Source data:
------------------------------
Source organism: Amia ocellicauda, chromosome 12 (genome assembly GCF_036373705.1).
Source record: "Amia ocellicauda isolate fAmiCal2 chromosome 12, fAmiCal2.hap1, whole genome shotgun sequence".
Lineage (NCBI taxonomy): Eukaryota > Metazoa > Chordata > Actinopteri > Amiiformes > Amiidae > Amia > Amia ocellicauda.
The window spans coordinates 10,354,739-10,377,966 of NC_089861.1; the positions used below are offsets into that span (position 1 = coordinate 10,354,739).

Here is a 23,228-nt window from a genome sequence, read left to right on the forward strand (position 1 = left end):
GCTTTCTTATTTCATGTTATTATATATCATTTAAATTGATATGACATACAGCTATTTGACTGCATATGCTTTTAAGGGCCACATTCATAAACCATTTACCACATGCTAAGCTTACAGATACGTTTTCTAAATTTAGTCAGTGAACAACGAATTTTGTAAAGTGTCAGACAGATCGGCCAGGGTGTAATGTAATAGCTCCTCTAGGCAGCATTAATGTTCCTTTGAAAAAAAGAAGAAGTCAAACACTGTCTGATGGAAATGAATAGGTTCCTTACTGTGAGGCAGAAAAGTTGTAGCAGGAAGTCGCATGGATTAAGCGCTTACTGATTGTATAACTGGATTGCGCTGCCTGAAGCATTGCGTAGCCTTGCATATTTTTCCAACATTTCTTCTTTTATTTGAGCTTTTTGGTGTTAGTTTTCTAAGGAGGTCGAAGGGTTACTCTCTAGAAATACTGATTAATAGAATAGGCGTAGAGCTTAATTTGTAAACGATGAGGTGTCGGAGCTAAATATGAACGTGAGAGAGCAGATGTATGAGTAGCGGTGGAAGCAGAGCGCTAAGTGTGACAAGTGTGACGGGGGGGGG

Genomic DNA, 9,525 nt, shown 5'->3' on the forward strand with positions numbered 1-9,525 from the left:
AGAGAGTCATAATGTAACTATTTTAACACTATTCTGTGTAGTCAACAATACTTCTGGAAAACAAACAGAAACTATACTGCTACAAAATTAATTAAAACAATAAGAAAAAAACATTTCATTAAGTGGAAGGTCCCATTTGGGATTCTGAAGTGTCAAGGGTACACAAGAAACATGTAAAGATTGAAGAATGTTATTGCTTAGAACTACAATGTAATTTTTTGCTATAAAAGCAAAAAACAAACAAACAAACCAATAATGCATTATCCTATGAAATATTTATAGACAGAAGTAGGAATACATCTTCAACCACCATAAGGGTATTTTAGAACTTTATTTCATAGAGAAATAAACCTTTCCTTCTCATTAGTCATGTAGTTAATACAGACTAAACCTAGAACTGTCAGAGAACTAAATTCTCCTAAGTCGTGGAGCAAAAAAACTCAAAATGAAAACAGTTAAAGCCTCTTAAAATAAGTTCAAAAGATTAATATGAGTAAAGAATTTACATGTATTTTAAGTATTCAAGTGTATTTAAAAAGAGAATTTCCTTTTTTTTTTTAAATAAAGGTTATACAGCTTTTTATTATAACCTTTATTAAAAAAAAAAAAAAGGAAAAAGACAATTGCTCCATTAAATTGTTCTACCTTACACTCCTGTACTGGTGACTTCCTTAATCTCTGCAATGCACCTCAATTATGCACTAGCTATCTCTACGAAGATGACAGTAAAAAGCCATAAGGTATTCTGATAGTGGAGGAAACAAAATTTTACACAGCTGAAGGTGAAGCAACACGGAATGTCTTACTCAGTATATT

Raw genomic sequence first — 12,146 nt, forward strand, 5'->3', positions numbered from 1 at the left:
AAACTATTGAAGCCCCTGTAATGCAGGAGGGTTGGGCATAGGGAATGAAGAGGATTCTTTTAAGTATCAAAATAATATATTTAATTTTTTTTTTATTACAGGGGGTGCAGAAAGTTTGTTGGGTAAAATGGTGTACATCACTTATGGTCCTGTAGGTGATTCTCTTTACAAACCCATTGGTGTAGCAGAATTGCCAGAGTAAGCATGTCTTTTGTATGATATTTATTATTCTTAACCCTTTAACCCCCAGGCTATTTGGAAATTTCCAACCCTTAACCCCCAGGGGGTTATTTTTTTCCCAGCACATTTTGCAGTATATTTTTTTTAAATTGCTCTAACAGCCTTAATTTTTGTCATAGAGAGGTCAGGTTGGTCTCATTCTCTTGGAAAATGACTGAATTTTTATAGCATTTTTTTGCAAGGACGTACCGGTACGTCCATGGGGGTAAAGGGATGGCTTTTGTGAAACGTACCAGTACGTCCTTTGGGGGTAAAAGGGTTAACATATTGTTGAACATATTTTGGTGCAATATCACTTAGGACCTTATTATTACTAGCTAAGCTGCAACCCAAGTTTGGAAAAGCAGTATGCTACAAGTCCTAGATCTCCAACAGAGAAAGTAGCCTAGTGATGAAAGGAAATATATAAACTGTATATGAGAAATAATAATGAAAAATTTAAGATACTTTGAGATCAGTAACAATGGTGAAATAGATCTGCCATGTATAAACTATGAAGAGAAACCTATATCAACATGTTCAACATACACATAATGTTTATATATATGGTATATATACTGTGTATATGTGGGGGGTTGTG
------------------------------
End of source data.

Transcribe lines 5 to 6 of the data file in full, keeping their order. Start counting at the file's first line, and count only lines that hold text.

Here is a 23,228-nt window from a genome sequence, read left to right on the forward strand (position 1 = left end):
GCTTTCTTATTTCATGTTATTATATATCATTTAAATTGATATGACATACAGCTATTTGACTGCATATGCTTTTAAGGGCCACATTCATAAACCATTTACCACATGCTAAGCTTACAGATACGTTTTCTAAATTTAGTCAGTGAACAACGAATTTTGTAAAGTGTCAGACAGATCGGCCAGGGTGTAATGTAATAGCTCCTCTAGGCAGCATTAATGTTCCTTTGAAAAAAAGAAGAAGTCAAACACTGTCTGATGGAAATGAATAGGTTCCTTACTGTGAGGCAGAAAAGTTGTAGCAGGAAGTCGCATGGATTAAGCGCTTACTGATTGTATAACTGGATTGCGCTGCCTGAAGCATTGCGTAGCCTTGCATATTTTTCCAACATTTCTTCTTTTATTTGAGCTTTTTGGTGTTAGTTTTCTAAGGAGGTCGAAGGGTTACTCTCTAGAAATACTGATTAATAGAATAGGCGTAGAGCTTAATTTGTAAACGATGAGGTGTCGGAGCTAAATATGAACGTGAGAGAGCAGATGTATGAGTAGCGGTGGAAGCAGAGCGCTAAGTGTGACAAGTGTGACGGGGGGGGG